With the recent release of Sekiro, developer From Software is enjoying a fresh flood of praise for a new twist on its familiar formula. The studio’s games are successful and critically acclaimed, but personally, I’ve never quite been able to understand the reverence. I played through (and enjoyed) Bloodborne, but I also have abandoned save files for almost every other modern title From Software has made. Even so, something clearly keeps drawing me to these games, or I wouldn’t repeatedly try to play through them. But for each element I find compelling in From’s games, I fight against a counterweight pulling it down for me.

If you’ve ever had a similar experience, let me make a recommendation: Play Dragon’s Dogma.

Capcom’s action/RPG originally released in 2012, but has since made the transition to modern consoles (bundled with its Dark Arisen expansion). I’ve been playing the game again on Switch in advance of that version’s official release on April 23. Maybe it’s because of the close proximity to all of the Sekiro discussions, but this time, I’m noticing many similarities between Dragon’s Dogma and From Software’s catalog. However, Dragon’s Dogma avoids all of the problems that hold me back from loving the Souls-like titles.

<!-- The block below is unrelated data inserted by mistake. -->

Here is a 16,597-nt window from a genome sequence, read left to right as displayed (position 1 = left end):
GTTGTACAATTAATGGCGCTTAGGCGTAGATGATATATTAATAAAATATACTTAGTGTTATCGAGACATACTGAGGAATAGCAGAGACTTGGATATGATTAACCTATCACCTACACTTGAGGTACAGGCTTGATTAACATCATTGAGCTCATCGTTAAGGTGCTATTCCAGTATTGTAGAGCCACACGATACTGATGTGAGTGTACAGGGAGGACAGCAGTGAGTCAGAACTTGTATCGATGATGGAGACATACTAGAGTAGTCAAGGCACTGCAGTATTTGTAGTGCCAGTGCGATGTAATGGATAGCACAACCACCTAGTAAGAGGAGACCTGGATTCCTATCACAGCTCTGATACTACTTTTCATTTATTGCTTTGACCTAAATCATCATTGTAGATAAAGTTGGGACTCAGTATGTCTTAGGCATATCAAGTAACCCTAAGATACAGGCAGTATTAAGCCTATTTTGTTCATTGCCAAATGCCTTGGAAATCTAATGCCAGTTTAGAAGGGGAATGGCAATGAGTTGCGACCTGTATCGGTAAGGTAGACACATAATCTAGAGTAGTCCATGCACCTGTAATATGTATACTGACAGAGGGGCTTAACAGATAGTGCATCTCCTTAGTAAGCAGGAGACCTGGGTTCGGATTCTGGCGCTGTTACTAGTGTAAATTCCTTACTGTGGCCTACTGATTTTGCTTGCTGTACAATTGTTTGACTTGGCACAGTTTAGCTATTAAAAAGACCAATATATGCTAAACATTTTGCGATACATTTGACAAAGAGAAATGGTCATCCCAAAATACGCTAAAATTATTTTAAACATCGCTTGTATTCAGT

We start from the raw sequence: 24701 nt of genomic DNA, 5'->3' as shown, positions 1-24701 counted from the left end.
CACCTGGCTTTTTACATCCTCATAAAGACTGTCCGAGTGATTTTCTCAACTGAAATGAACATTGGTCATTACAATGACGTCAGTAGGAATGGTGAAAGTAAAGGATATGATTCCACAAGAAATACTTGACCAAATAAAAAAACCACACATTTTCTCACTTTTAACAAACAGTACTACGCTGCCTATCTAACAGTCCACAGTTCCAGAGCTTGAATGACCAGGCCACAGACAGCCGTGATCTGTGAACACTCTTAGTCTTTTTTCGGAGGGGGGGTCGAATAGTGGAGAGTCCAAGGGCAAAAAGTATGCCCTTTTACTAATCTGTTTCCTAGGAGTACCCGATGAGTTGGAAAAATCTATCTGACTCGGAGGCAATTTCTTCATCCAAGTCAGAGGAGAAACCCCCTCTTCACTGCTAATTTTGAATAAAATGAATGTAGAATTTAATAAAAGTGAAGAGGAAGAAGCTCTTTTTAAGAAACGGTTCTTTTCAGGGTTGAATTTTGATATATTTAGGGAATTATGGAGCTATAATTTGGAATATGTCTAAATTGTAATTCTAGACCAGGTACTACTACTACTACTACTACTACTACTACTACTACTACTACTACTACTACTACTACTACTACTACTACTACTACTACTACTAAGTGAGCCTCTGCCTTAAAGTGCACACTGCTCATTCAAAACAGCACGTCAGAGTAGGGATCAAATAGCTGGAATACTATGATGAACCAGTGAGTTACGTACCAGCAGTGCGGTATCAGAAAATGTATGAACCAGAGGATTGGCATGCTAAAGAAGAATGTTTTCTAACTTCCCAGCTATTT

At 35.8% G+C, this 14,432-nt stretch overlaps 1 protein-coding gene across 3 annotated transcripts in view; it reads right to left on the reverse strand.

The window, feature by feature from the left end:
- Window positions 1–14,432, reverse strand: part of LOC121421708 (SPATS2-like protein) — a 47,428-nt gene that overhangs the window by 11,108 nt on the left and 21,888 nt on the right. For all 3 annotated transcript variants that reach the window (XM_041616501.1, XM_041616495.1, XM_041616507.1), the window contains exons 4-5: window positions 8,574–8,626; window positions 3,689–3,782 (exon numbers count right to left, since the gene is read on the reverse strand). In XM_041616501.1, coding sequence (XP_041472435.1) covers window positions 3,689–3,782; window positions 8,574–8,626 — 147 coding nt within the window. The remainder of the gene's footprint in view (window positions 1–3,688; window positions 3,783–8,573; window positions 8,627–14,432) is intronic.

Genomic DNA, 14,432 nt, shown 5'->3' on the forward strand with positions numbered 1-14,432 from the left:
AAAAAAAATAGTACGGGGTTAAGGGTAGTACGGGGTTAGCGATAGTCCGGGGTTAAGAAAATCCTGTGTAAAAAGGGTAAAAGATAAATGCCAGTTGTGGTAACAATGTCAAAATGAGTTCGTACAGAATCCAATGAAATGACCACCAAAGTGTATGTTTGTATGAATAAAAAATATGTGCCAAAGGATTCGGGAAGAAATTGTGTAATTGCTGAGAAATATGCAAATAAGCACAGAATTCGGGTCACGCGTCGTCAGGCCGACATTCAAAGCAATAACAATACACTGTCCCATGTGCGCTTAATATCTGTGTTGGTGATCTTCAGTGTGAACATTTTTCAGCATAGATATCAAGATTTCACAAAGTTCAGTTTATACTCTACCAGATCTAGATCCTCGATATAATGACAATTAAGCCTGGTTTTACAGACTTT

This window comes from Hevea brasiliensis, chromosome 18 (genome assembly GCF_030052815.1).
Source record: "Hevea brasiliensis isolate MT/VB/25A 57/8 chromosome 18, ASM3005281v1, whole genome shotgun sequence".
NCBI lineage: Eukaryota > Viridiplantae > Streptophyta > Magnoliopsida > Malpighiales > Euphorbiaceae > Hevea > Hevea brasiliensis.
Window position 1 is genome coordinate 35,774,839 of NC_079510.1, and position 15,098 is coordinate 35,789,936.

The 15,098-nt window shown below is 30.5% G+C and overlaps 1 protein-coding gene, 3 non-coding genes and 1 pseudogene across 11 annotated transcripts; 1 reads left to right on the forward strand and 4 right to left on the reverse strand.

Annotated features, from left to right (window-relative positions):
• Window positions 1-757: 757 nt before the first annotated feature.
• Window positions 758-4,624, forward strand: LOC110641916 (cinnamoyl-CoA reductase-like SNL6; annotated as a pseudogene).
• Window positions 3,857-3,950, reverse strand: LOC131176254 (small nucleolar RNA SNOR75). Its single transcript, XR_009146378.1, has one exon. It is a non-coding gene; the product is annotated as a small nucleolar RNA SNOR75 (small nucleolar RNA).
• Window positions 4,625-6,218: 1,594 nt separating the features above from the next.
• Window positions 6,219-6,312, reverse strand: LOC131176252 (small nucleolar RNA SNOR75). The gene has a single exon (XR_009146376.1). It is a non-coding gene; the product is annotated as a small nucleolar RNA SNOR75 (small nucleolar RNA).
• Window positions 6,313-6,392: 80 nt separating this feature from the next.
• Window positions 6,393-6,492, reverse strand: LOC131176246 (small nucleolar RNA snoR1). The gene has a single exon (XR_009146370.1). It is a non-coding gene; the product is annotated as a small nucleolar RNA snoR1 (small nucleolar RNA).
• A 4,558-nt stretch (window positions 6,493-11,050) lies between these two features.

Six Things To Know About Ancestors: The Humankind Odyssey

about X hours ago from
Six Things To Know About Ancestors: The Humankind Odyssey

Five years ago, Patrice Désilets started up Panache, his own studio in the heart of Montreal. As the original creative director of Assassin's Creed, the gaming world has been excited about what he'd cook up next. Originally, Désilets hoped to work on 1666: Amsterdam, a game he had conceived at THQ and was later acquired by Ubisoft, but after a long legal battle to regain his legal rights to the project (which he finally did), the title is yet to reach the development phase.

Now, Panache is wrapping up the studio's first release, Ancestors: The Humankind Odyssey which is releasing later this year. Taking place in a prehistoric age before man, Ancestors tasks you with trying to survive as an ape and witnessing evolution happen right before your eyes.

Désilets says the idea was designed around the team's capacity. At first, it felt like a simpler approach than Assassin's Creed II's Italian Renaissance, but Ancestors has matured since that initial concept and morphed into something larger and more ambitious.